Certain types of cellular proteins have the property that when in an abnormal configuration, they will induce the corresponding normal protein to assume the same abnormal configuration. These proteins can set up a chain reaction leading to the progressive accumulation of abnormally configured proteins. This process is generally analogous to the conversion of various soluble proteins to insoluble macromolecular structures, such as intermediate filaments, keratin, collagen, etc. The solubility of proteins is influenced by their overall shape, with globular proteins being more soluble than proteins with large beta-pleated sheets. In this latter configuration, proteins become amyloid in nature, a term referring to their staining characteristic. One such amyloid protein has been termed "prion" for "proteinaceous infectious particles". It was suggested that the abnormal (amyloid) protein was itself infectious and able to induce progressive disease when transferred between individuals. This "prion" hypothesis was supported by the observation of disease occurring in humans and animals that inherited an altered prion protein that had an enhanced tendency to "spontaneously" generate or transform into the amyloid configured prion protein (PrP), thereby begining the process. Subsequently, even if genetically normal individuals became exposed to the prion proteins, e.g. by ingestion with food, disease can develop, along with the potential for further transmission. The role of stealth viruses as the true underlying cause of prion diseases is under investigation at CCID.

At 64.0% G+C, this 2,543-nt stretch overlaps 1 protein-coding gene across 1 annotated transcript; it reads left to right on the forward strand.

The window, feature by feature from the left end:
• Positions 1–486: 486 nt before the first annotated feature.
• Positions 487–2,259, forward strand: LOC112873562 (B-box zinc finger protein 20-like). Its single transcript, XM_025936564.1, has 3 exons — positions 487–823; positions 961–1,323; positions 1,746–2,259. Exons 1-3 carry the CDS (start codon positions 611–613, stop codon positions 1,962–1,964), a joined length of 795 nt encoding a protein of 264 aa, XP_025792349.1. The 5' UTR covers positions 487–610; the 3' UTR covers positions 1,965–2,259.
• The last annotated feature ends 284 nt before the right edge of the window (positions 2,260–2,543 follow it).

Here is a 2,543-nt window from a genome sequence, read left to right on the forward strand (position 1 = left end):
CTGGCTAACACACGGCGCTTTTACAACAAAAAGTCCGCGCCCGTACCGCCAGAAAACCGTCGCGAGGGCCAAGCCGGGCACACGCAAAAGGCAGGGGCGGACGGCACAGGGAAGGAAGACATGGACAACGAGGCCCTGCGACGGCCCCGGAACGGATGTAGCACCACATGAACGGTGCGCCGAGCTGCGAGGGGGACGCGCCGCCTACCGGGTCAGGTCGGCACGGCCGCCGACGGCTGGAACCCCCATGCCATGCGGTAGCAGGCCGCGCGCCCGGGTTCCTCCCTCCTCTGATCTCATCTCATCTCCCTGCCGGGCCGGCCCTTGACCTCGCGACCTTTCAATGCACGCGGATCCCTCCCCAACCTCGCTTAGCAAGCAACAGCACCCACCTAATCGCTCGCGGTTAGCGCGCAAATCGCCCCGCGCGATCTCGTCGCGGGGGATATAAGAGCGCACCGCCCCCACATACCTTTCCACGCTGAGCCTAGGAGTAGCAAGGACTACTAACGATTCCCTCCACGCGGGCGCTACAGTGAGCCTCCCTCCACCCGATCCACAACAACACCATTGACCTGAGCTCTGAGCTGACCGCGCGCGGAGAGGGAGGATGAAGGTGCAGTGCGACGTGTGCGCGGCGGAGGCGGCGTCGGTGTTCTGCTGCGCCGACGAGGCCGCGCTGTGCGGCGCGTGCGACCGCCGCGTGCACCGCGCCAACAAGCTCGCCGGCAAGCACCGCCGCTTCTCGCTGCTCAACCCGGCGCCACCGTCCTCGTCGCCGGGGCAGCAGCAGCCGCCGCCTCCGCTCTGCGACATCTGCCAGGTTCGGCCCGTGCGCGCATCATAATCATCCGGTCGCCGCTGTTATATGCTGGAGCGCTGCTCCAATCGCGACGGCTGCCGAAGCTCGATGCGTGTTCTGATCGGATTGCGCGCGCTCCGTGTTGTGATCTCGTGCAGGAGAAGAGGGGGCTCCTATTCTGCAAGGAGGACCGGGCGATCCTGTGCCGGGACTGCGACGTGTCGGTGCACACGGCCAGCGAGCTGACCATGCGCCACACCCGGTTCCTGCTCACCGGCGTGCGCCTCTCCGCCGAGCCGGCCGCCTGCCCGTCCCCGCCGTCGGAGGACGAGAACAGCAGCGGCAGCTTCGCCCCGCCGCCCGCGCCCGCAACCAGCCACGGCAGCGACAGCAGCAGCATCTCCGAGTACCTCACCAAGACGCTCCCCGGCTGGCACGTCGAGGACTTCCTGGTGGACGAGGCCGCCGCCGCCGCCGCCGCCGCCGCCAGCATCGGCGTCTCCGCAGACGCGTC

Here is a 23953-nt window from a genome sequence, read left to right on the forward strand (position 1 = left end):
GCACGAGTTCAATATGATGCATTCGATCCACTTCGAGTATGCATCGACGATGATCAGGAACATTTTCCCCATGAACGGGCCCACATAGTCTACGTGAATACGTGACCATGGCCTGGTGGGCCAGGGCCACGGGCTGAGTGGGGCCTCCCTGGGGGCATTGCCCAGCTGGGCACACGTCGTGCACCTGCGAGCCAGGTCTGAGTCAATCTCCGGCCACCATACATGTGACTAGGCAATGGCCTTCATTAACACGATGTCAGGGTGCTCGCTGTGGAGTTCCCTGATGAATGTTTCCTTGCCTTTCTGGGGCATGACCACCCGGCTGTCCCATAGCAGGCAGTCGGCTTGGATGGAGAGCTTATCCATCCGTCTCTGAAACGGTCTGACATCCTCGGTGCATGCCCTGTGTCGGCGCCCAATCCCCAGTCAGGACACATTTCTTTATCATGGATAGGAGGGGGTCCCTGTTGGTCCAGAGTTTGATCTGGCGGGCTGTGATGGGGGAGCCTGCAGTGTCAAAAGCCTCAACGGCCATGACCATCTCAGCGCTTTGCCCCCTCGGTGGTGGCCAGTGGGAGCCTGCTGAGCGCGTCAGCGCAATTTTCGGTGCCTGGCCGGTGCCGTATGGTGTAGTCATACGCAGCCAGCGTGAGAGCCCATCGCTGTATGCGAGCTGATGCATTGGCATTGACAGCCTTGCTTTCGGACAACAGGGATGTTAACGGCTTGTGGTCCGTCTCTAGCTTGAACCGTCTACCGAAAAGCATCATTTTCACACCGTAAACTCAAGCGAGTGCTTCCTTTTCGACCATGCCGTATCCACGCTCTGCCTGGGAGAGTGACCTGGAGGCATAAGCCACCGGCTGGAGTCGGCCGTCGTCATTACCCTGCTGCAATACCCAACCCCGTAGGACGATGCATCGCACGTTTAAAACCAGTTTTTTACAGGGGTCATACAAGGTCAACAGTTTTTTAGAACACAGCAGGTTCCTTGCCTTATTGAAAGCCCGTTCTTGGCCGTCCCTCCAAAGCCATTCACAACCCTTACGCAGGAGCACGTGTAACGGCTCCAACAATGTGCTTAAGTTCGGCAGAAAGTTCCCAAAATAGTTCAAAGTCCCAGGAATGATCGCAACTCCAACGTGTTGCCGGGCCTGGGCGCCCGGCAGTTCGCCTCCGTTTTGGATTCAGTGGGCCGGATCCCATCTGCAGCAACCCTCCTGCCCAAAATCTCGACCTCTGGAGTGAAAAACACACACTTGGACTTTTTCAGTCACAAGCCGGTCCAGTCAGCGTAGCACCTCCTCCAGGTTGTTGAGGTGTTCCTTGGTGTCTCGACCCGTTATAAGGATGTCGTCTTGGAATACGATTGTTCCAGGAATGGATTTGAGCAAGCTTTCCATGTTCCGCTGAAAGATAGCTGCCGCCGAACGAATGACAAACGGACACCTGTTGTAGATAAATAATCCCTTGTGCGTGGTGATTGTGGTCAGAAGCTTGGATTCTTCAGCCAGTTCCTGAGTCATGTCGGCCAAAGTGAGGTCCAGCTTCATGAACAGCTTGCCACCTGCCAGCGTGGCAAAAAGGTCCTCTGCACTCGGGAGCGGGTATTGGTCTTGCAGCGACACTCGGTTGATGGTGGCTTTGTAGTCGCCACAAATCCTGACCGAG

Prion diseases include scrapie in sheep and in goats, bovine spongiform encephalopathy or mad cow disease in cattle, feline spongiform encephalopathy in cats and Creutzfeldt-Jakob disease, kuru, Gerstmann-Straussler-Scheinker syndrome and fatal familial insomnia in humans.
Prion diseases have also been identified in mink, mule, deer and elk. Of major concern is that disease can be spread accross species. For example, the emergence of mad cow disease has been traced to the use of sheep-derived tissue as a food supplement to feed cows. The cow disease appears to have been further transmitted to humans. Human transmission has also occurred due to contaminated growth hormone prepared from human pituitary glands and from contaminated corneal transplants and surgical instruments.
An assay based on the detection of a neuronal protein 14-3-3 in cerebrospinal fluid of patients with Creutzfeldt-Jakob disease was recently described by Dr. Michael Harrington and his colleagues in the New England Journal of Medicine. CCID has been licensed by the California Institute of Technology to perform the 14-3-3 assay.(see Clinical Laboratory).